UPDATED WITH WINNER: LitReactor's Flash Fiction Smackdown: September Edition
Flash fiction: A style of fictional literature marked by extreme brevity.
Welcome to LitReactor's Flash Fiction Smackdown. This shall be a monthly bout of writing prowess, in which you'll be challenged to thrill us in 250 words or less.
How It Works
We give you a picture. You write a flash fiction piece, using the picture we gave you as inspiration. Put your entry in the comments section. One winner will be picked, and awarded a prize.
- 250 words is the limit (you can write less, but you can't write more)
- Any genre
- Give it a title
- We're not exactly shy, but let's stay away from senseless racism or violence
- One entry per person
- Editing your entry after you submit it is permitted (though don't start changing the whole thing)
- We'll pick a winner on the last day of the month
- LitReactor staffers can't win, but are encouraged to participate
All stories submitted on or before September 27 will be considered. We'll run the winner on September 28.
This Month's Prize
The Moment: Wild, Poignant, Life-Changing Stories from 125 Writers and Artists Famous & Obscure. Here's the description from Amazon:
The turning points, revelations, epiphanies, dramatic changes, the opening or closing of a door—in a life, a career, a love—can occur in a single glorious, terrible, unpredictable, serendipitous, crucial, calamitous, chaotic, amazing . . . Moment.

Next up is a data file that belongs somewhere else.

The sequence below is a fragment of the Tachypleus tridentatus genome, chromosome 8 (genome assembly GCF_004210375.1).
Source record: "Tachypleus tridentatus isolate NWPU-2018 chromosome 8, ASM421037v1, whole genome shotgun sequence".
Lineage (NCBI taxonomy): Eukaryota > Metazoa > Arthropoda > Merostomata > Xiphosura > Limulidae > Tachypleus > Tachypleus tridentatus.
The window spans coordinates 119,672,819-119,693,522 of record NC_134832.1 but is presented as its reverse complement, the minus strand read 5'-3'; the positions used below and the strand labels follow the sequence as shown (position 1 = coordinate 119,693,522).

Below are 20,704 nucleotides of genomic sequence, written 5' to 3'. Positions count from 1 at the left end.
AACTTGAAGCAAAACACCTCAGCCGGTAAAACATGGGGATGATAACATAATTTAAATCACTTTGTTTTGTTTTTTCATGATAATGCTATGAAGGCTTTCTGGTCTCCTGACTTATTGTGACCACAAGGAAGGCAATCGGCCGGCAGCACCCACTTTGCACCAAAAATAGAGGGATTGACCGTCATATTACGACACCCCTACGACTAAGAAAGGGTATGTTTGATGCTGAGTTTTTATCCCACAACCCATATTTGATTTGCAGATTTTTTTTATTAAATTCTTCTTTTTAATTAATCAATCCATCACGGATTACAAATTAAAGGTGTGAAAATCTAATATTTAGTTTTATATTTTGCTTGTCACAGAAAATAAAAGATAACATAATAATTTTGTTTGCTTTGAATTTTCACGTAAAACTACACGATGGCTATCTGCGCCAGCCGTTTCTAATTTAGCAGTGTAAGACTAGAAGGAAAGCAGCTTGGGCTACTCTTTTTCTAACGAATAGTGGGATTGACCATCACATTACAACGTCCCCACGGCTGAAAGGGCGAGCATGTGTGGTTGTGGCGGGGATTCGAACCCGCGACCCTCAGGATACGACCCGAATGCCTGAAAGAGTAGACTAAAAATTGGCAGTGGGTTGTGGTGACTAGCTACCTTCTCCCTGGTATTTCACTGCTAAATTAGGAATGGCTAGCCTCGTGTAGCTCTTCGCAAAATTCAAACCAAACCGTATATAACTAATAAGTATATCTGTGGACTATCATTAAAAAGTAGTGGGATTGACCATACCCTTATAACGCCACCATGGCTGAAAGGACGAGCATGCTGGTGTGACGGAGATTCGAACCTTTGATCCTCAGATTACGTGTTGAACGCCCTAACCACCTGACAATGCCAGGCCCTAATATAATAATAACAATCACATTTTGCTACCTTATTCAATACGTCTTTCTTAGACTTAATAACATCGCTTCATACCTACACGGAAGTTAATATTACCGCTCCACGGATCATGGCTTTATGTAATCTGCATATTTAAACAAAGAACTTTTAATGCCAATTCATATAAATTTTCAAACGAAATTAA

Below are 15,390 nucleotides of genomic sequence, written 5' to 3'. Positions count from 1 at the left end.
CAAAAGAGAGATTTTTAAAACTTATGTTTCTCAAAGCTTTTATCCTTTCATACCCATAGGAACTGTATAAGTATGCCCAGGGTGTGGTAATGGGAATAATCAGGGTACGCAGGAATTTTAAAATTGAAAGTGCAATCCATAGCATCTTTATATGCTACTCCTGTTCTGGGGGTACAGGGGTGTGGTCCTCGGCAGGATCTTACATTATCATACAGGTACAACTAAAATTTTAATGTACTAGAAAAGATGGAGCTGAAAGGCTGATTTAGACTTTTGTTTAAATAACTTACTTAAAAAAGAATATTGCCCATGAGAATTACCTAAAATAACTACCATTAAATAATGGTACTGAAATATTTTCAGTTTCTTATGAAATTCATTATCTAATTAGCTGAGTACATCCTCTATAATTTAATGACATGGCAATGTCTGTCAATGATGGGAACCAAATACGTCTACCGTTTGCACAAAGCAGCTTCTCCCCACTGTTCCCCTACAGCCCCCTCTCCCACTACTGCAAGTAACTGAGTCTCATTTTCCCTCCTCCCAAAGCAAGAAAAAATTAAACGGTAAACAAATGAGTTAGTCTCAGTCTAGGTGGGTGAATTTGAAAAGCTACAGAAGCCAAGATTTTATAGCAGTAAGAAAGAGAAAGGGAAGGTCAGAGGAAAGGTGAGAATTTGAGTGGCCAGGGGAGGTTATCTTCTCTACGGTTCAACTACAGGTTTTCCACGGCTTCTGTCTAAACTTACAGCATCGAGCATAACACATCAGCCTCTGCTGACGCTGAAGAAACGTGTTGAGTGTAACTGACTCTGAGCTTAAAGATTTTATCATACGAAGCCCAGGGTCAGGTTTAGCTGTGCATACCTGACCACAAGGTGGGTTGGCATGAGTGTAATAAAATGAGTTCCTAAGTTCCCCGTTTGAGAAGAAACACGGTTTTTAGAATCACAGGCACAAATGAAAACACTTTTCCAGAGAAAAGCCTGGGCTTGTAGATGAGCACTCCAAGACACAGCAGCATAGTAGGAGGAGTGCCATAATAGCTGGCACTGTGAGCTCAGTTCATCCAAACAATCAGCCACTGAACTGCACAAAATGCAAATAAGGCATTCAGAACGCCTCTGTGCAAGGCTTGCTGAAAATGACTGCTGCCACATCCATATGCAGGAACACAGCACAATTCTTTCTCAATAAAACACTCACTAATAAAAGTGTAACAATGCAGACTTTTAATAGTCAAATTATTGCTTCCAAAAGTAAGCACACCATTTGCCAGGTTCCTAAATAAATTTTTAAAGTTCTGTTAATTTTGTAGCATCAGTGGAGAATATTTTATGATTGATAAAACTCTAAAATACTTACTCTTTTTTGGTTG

The creators of the enormously popular Not Quite What I Was Planning and Six-Word Memoir series now offer stories of the Moment—the one-time chances, unexpected coincidences, and sudden catastrophes that made all the difference in the story of one life.
The results are triumphant, outrageous, heartwarming, heartbreaking, embarrassing, illuminating, and inspiring—life-changing moments from contributors Dave Eggers, Diane Ackerman, Elizabeth Gilbert, Bill Ayers, Jennifer Egan, A. J. Jacobs, Judy Collins, and many more.
And the winner is... J.Y.!
I love the brevity, the cadence, and the language. Most of all, I love what it brushes up against.
Flies Also Like Beer
Rot-flower spilt among the black rocks of Malta. It wouldn't be this way.
The curse once believed inane proves legitimate. Masked in understanding, the crowds disperse, engaged in an egg-hunt, walking on dragons' teeth. Maleficent.
I'm caught between the sand and the sun. This sounds too much like a commercial. What could I advertise? Answer: The last three years of your life. It blocks 99.9% of all rays. It coats as evenly as you want.
There are still options left open to you.
Flies do more than clean up after destiny.
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